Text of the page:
Synopsis: After graduating from Harvard, Bryan Stevenson heads to Alabama to defend those wrongly condemned or those not afforded proper representation. One of his first cases is that of Walter McMillian, who is sentenced to die in 1987 for the murder of an 18-year-old girl, despite evidence proving his innocence.
Stars: Michael B. Jordan, Jamie Foxx, Brie Larson, Rob Morgan, Tim Blake Nelson, Rafe Spall, O’Shea Jackson Jr., Karan Kendrick
Director: Destin Daniel Cretton
Running Length: 137 minutes
TMMM Score: (8/10)
Review: There’s always a dilemma in missing an early screening of a movie and waiting to see it after it is released to general audiences. I had the opportunity to see Just Mercy back in October at the Twin Cities Film Festival and again in late December for a press screening but wasn’t able to attend either showing due to other commitments. This was a disappointment because I had been looking forward to this high-profile studio film starring rising A-Lister Michael B. Jordan and Academy Award winners Jamie Foxx and Brie Larson in a true-life legal drama. With buzz out of initial festival screenings that it could be a crowd-pleasing awards favorite, I wanted to be able to see it early, yes, but also with a packed house to get their reaction as well.
So, I couldn’t have that group experience, though I don’t think Just Mercy is meant to be one of those roof-raising stand up and applaud your noble defense attorney movies in the first place. Though it could be unfairly compared to a TV movie of the week because of its familiar story line of ambitious attorney battles Goliath bigoted legal system, it’s the small gentle touches that make it special. You get a sense it’s wrong emerging from Destin Daniel Cretton’s fourth feature feeling entertained because there is nothing fun about its racially charged subject or the picture it paints about the conviction rates of the past, present and future. It’s a somber and sobering look at the life of one man at the beginning of his journey in the fight for social justice and the individuals that had an impact on setting him on his path.
Harvard graduate Bryan Stevenson (Jordan, Creed) turns down offers from bigger (i.e. better paying) firms in better ports of call in favor of moving to Alabama to defend inmates wrongly convicted of crimes. Inspired by an early meeting with a death row inmate he formed a connection with while he was still a law student, he starts the Equal Justice Initiative with Eva Ansley (Larson, Captain Marvel). Seeking to provide a pro-bono defense for death row inmates who may not have received a fair trial due to their social class or ethnic background, Stevenson and Ansley come up against communities that sees them as nothing more than trying to free murders and rapists. They face opposition from the start. No one will rent them space for their office, Ansley receives bomb threats at her house, Stevenson is targeted by the local police and, in so many words, told to keep out of their business.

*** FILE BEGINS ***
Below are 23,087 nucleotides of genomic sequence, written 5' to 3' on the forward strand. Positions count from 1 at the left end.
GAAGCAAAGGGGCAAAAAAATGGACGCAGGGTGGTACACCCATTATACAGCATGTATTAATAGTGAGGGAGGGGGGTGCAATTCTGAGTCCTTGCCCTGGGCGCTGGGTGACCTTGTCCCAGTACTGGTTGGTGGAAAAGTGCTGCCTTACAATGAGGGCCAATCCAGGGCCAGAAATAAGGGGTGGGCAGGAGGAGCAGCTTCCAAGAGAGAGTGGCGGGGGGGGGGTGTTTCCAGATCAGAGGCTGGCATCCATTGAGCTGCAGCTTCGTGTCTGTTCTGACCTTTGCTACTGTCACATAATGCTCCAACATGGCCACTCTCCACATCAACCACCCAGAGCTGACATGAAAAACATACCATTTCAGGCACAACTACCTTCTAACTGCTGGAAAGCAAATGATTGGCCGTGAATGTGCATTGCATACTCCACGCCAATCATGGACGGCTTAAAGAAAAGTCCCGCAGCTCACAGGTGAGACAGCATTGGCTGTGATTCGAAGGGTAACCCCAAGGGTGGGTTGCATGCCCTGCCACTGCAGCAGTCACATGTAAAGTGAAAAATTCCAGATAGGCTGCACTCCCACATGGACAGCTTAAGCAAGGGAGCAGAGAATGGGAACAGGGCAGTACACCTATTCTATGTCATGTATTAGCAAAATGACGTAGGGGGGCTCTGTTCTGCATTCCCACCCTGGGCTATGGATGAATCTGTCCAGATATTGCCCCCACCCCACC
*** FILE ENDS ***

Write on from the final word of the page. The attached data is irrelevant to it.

Marketing for Just Mercy would suggest that all of Stevenson’s time is devoted to working on overturning the conviction of Walter McMillian (Foxx, Django Unchained) who was accused of killing a teenage girl and given the death penalty despite a mountain of evidence proving he was innocent but that is a bit deceiving. While it’s true that the bulk of the film revolves around the relationship that forms between the two men, there’s a significant amount of time spent with inmate Herbert Richardson (Rob Morgan, The Last Black Man in San Francisco) a veteran with PTSD on death row that also comes under Stevenson’s banner. Both men have an impact on the lawyer Stevenson becomes and especially the time he spends with Richardson informs how Stevenson approaches the numerous setbacks he faces in the McMillian trial. As Stevenson digs deeper in the McMIllian case, it opens the old wounds of a community that used the McMillian conviction as a Band-Aid to heal after the violent murder and aren’t willing to look at any evidence suggesting McMillian was innocent.